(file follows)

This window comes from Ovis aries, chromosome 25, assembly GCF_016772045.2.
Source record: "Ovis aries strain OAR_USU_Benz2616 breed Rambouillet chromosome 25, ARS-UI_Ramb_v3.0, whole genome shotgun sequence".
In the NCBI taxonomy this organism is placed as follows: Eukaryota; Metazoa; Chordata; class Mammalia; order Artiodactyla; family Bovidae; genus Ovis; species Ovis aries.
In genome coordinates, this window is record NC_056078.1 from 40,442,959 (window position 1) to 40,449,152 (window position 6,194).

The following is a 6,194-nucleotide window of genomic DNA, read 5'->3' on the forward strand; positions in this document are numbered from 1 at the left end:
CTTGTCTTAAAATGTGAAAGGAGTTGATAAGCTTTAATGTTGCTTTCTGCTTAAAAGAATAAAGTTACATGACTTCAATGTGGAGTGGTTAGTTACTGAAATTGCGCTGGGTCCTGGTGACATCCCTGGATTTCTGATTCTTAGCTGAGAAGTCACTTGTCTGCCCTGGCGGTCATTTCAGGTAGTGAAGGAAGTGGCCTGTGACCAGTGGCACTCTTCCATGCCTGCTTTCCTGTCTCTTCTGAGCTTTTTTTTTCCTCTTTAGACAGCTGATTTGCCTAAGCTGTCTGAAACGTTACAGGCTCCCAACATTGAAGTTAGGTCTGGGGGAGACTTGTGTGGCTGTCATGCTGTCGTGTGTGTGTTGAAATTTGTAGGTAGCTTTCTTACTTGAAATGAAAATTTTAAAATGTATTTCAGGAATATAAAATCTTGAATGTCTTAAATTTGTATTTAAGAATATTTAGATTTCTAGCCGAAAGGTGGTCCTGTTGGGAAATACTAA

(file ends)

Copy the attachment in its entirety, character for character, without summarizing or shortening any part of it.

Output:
This window comes from Ovis aries, chromosome 25, assembly GCF_016772045.2.
Source record: "Ovis aries strain OAR_USU_Benz2616 breed Rambouillet chromosome 25, ARS-UI_Ramb_v3.0, whole genome shotgun sequence".
In the NCBI taxonomy this organism is placed as follows: Eukaryota; Metazoa; Chordata; class Mammalia; order Artiodactyla; family Bovidae; genus Ovis; species Ovis aries.
In genome coordinates, this window is record NC_056078.1 from 40,442,959 (window position 1) to 40,449,152 (window position 6,194).

The following is a 6,194-nucleotide window of genomic DNA, read 5'->3' on the forward strand; positions in this document are numbered from 1 at the left end:
CTTGTCTTAAAATGTGAAAGGAGTTGATAAGCTTTAATGTTGCTTTCTGCTTAAAAGAATAAAGTTACATGACTTCAATGTGGAGTGGTTAGTTACTGAAATTGCGCTGGGTCCTGGTGACATCCCTGGATTTCTGATTCTTAGCTGAGAAGTCACTTGTCTGCCCTGGCGGTCATTTCAGGTAGTGAAGGAAGTGGCCTGTGACCAGTGGCACTCTTCCATGCCTGCTTTCCTGTCTCTTCTGAGCTTTTTTTTTCCTCTTTAGACAGCTGATTTGCCTAAGCTGTCTGAAACGTTACAGGCTCCCAACATTGAAGTTAGGTCTGGGGGAGACTTGTGTGGCTGTCATGCTGTCGTGTGTGTGTTGAAATTTGTAGGTAGCTTTCTTACTTGAAATGAAAATTTTAAAATGTATTTCAGGAATATAAAATCTTGAATGTCTTAAATTTGTATTTAAGAATATTTAGATTTCTAGCCGAAAGGTGGTCCTGTTGGGAAATACTAA